Two weeks ago, I wrote about the power of action learning. Being a quick read, in that short paper I mentioned only a few of the benefits offered by this team approach.
I mainly focused on the creative way to develop the best solution to a compelling problem, issue, or need. I also highlighted a major benefit to the learning, i.e., how action learning develops better teammates and teamwork.
In this paper, I will expand upon this benefit to suggest other positive outcomes associated with action learning.
As mentioned, the foundation of action learning is asking appreciative questions, where statements may only be made in answer to questions. Participants work to listen to one another and build upon one another’s questions and answers, diving deeper to reframe, peel back the layers, and get to the core, of the problem, need, or issue. The technique goes a long way toward ensuring everyone understands and agrees upon the real issue and then works as a true team to develop the best solution.
In addition, and this is very important, the action learning code of conduct does wonders for the development of our people. The code of conduct includes that everyone:
- Assumes noble intent
- Uses the power of questions
- Listens to understand
- Builds on another's questions
- Provides response statements that are thoughtful and short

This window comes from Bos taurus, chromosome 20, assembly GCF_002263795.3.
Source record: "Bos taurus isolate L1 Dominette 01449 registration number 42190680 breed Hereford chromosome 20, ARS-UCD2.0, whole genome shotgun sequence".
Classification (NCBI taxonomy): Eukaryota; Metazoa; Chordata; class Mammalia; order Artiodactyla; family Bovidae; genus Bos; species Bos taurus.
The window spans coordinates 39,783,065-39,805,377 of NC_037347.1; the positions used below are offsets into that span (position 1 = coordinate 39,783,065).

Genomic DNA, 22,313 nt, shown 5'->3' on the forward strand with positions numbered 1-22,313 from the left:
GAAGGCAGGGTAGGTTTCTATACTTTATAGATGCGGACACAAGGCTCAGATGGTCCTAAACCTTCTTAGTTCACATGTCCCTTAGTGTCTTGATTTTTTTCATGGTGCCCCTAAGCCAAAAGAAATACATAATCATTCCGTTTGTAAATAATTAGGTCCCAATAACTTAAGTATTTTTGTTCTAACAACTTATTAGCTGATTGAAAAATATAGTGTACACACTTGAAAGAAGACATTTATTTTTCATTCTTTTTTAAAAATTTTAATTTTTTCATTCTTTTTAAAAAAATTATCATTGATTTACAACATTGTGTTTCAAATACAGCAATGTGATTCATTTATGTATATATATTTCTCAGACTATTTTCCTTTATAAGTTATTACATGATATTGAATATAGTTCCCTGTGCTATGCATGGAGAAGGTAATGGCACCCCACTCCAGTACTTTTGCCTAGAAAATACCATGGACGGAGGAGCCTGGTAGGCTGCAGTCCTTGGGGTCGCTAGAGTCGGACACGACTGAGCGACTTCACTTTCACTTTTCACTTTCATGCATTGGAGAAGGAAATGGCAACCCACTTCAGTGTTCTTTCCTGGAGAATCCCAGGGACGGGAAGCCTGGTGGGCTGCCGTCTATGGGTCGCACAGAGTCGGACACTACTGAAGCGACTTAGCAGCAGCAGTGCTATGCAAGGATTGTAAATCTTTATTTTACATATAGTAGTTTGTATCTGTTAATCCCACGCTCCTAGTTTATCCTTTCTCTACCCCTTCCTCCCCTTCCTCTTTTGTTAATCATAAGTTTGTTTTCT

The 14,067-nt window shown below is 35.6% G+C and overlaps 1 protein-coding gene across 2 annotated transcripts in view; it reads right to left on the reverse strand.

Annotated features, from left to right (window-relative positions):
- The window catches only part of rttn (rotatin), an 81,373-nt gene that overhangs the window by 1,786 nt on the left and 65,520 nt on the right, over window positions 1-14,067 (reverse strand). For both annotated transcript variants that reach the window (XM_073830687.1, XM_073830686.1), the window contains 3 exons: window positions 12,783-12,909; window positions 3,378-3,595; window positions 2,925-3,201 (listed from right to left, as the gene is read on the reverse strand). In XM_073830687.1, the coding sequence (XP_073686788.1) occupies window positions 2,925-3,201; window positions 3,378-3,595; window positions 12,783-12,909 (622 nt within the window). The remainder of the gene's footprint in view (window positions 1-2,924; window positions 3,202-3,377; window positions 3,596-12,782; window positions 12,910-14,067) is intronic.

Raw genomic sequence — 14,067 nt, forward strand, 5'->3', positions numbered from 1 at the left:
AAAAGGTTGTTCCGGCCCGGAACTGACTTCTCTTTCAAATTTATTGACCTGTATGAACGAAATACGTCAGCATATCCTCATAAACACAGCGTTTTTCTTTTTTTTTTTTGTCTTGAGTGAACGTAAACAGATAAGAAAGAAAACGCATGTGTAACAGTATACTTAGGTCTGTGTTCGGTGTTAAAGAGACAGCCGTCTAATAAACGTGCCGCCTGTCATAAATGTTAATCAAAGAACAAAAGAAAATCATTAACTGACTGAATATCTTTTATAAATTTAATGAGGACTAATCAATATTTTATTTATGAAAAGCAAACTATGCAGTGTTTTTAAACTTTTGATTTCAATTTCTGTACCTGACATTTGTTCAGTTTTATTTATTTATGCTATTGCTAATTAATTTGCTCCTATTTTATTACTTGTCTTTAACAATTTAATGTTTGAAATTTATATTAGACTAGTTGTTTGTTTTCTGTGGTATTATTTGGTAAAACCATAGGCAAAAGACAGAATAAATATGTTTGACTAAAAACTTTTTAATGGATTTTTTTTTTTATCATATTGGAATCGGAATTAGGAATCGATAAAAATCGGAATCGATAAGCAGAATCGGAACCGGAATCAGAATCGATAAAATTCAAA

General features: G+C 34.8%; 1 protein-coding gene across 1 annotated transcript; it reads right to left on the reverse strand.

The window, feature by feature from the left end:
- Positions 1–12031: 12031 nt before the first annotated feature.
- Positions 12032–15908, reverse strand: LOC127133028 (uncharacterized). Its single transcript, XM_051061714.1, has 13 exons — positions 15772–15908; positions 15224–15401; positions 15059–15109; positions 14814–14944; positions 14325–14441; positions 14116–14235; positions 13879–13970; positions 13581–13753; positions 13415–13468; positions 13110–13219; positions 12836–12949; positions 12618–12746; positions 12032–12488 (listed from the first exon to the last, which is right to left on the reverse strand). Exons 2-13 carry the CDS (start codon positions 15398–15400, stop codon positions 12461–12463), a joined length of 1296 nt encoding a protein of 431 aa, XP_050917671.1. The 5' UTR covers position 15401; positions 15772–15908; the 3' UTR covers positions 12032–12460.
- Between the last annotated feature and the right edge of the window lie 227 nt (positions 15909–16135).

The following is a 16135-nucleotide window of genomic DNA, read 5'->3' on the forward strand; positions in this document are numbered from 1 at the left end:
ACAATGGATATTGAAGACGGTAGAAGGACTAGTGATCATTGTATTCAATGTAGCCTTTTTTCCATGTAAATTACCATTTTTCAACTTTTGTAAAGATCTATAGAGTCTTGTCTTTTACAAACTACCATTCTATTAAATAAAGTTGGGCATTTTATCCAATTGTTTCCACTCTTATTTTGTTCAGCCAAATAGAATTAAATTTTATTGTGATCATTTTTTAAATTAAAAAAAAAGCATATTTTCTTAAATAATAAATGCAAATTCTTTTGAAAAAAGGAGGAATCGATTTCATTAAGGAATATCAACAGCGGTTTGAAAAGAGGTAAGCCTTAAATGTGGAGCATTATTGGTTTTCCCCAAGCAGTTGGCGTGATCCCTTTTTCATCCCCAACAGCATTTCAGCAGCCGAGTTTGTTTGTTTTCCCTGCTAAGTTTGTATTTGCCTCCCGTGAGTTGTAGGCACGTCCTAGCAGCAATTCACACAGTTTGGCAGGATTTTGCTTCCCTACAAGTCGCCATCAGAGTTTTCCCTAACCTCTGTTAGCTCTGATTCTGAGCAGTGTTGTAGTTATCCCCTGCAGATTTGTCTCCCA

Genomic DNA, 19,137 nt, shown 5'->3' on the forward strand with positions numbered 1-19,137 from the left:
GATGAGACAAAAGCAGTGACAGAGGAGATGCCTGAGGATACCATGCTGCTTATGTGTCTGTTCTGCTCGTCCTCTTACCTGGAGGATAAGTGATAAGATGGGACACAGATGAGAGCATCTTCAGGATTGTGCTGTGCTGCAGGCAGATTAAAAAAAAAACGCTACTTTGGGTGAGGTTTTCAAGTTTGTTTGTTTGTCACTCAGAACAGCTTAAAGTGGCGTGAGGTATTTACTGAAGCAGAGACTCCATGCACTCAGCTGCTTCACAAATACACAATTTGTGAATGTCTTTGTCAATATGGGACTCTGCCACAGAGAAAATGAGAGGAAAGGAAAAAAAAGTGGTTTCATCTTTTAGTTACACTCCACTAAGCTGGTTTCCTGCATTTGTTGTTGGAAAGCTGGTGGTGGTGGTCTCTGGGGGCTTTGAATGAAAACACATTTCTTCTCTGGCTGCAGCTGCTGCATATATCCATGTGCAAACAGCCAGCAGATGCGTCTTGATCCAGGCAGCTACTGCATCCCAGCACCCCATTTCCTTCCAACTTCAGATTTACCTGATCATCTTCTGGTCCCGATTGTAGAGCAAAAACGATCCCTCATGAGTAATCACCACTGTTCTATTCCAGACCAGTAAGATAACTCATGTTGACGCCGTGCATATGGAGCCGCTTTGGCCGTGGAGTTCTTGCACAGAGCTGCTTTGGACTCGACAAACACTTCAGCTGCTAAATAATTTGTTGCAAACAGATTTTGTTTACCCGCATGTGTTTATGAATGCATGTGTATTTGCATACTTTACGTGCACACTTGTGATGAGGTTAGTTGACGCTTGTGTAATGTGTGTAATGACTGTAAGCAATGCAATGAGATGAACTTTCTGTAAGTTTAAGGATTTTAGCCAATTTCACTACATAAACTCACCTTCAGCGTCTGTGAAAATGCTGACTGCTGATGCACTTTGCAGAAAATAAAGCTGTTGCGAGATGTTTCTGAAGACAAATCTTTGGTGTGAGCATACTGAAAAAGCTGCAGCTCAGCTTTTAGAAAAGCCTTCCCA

- Respects each other’s questions and ideas
I would not have believed the transformation from a group of individuals into a true team had I not experienced this myself in my training.
Based on what I have personally experienced, I encourage the consideration of action learning as a development approach to becoming a better teammate, breaking down turf issues or silos within companies and, very importantly, to developing creative solutions to something important that needs to be solved or done as well as possible.
If you are interested in more information, in addition to my paper dated June 11, under Ideas & Advice on www.commonsenseleadership.com, I will send you another more in-depth paper, though still short, which I recently wrote, and a longer, excellent description of action learning by Bea Carson, PhD, a very able instructor and coach. Bea’s paper contains a lot of powerful information.